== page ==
On April 30, 2021, Bank Negara Malaysia (BNM) published Malaysia’s national climate-focused sustainability taxonomy for the financial sector, the Climate Change and Principle-based Taxonomy (CCPT). The CCPT sets out five Guiding Principles (GPs) intended to help financial institutions (FIs) assess and categorize economic activities according to the extent to which they meet climate objectives and promote the transition to a low-carbon economy.

In this Blog Post, we discuss the scope and applicability of the CCPT, the five GPs and what this new national taxonomy could mean for Southeast Asia’s forthcoming regional sustainability taxonomy.


Continue Reading Malaysia Publishes Climate Change Taxonomy For Financial Institutions

On April 28, 2021, the Securities Commission Malaysia (SCM) updated the Malaysian Code on Corporate Governance (MCCG) to strengthen the corporate governance culture of Malaysia’s listed companies. According to SCM, in this first update since 2017, the MCCG “focuses on the role of the board and senior management in addressing sustainability risks and opportunities of the company”, among other topics. The SCM notes:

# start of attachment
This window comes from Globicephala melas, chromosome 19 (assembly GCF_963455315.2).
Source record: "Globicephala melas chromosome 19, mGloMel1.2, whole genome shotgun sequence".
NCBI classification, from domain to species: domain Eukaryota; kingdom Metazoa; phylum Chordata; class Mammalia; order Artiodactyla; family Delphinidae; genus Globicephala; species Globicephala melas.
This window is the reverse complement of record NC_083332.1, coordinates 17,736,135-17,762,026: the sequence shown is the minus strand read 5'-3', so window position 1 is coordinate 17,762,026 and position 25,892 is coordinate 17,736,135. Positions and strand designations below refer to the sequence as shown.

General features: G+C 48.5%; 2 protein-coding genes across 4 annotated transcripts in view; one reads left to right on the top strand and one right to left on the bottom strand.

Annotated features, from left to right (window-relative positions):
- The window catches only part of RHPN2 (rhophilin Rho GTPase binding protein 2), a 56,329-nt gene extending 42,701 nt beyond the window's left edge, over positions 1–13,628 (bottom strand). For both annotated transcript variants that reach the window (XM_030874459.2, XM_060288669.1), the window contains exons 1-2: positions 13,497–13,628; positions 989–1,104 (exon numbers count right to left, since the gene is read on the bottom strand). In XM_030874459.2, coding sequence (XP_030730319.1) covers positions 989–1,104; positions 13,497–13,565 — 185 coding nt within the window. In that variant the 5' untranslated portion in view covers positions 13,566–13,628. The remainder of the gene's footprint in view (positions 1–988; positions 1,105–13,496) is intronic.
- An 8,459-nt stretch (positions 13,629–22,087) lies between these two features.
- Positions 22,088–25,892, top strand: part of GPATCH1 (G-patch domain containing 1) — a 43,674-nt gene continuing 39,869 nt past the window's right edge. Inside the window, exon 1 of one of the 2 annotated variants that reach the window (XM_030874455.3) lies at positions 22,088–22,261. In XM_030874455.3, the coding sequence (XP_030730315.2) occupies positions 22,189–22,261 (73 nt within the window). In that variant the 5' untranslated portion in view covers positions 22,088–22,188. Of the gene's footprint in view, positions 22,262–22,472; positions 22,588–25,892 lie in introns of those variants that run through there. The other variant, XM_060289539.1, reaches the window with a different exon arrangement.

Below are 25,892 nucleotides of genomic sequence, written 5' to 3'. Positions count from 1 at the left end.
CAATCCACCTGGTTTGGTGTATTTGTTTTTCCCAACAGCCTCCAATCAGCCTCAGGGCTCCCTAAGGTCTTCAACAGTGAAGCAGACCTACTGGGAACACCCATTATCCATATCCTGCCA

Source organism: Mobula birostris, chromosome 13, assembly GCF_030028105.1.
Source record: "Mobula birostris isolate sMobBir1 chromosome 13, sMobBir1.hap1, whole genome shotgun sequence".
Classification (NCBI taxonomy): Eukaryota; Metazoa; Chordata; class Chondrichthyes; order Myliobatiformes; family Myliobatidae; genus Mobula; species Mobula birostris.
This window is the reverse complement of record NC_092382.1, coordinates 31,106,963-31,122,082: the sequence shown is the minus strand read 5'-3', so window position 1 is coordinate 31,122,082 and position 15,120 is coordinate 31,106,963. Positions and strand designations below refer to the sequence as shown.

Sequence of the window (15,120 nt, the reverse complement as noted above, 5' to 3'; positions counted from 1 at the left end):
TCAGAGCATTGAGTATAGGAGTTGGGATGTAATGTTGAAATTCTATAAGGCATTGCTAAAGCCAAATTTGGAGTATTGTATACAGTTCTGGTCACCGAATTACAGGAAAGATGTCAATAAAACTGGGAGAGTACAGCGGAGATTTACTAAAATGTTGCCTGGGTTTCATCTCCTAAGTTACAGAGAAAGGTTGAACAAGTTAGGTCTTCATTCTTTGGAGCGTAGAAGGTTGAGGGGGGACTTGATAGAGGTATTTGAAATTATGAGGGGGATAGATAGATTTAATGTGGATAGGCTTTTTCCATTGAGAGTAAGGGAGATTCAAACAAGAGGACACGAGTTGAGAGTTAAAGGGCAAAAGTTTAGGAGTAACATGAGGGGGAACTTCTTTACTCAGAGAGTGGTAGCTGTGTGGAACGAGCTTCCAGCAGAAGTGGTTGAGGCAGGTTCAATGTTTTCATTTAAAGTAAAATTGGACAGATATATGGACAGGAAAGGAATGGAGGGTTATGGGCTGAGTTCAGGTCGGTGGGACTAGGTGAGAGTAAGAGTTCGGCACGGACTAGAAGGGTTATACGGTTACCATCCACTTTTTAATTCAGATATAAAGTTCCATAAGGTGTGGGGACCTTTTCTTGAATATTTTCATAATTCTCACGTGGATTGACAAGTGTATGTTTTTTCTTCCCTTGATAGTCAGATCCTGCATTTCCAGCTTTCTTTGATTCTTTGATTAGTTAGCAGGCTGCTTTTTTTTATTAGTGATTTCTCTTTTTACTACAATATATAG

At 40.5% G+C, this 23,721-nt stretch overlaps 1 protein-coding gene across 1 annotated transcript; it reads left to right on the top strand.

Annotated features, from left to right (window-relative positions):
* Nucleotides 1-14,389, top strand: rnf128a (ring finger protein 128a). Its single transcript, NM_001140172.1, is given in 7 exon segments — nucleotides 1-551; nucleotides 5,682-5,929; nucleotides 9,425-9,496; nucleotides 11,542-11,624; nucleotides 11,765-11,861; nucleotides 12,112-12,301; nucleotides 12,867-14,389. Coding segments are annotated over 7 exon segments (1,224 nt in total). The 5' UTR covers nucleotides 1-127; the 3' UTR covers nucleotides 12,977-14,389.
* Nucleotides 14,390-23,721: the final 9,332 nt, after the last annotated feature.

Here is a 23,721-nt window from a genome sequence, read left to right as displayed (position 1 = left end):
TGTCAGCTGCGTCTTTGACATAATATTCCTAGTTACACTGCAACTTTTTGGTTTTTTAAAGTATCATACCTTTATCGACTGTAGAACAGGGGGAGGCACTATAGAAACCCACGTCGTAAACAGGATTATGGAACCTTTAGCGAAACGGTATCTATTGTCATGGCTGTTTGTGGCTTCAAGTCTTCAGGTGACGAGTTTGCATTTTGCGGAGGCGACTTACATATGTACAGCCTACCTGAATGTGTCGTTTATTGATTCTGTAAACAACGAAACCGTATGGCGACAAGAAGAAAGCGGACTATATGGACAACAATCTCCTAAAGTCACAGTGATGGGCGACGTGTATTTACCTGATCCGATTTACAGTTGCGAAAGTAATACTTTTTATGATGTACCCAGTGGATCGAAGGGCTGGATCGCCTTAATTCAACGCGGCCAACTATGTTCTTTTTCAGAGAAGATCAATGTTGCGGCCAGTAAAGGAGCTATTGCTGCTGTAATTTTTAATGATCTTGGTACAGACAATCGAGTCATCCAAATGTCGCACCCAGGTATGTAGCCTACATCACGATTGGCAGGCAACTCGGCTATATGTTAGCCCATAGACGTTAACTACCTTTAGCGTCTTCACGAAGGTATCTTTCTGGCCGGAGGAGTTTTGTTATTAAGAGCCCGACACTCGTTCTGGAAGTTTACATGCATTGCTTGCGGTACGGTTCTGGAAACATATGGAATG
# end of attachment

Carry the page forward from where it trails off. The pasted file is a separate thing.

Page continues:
“The MCCG 2021 also addresses the urgent need for companies to manage [ESG] risks and opportunities, with the introduction of new best practices that emphasise the need for collective action by boards and senior management. The global commitment and acceleration of efforts to transition towards a net zero economy has resulted in demand for greater action on the part of corporates. The SC[M]’s review of sustainability statements by large listed companies found that some have begun to address climate-related risks but more can and needs to be done.”

In this Blog Post, we provide additional background on the MCCG and highlight ESG-related aspects of the 2021 update, as well as recent, similar efforts to highlight the connection between ESG management and good corporate governance in other Asian jurisdictions.


Continue Reading Malaysian Securities Regulator Incorporates ESG in Updated Corporate Governance Code

On April 16, 2021, the Stock Exchange of Hong Kong Limited (SEHK) issued a consultation paper (the “Consultation“) seeking public comment on proposed amendments to the SEHK’s Corporate Governance Code and Listing Rules intended to promote good corporate governance practices among listed companies and IPO applicants. Amidst the global surge in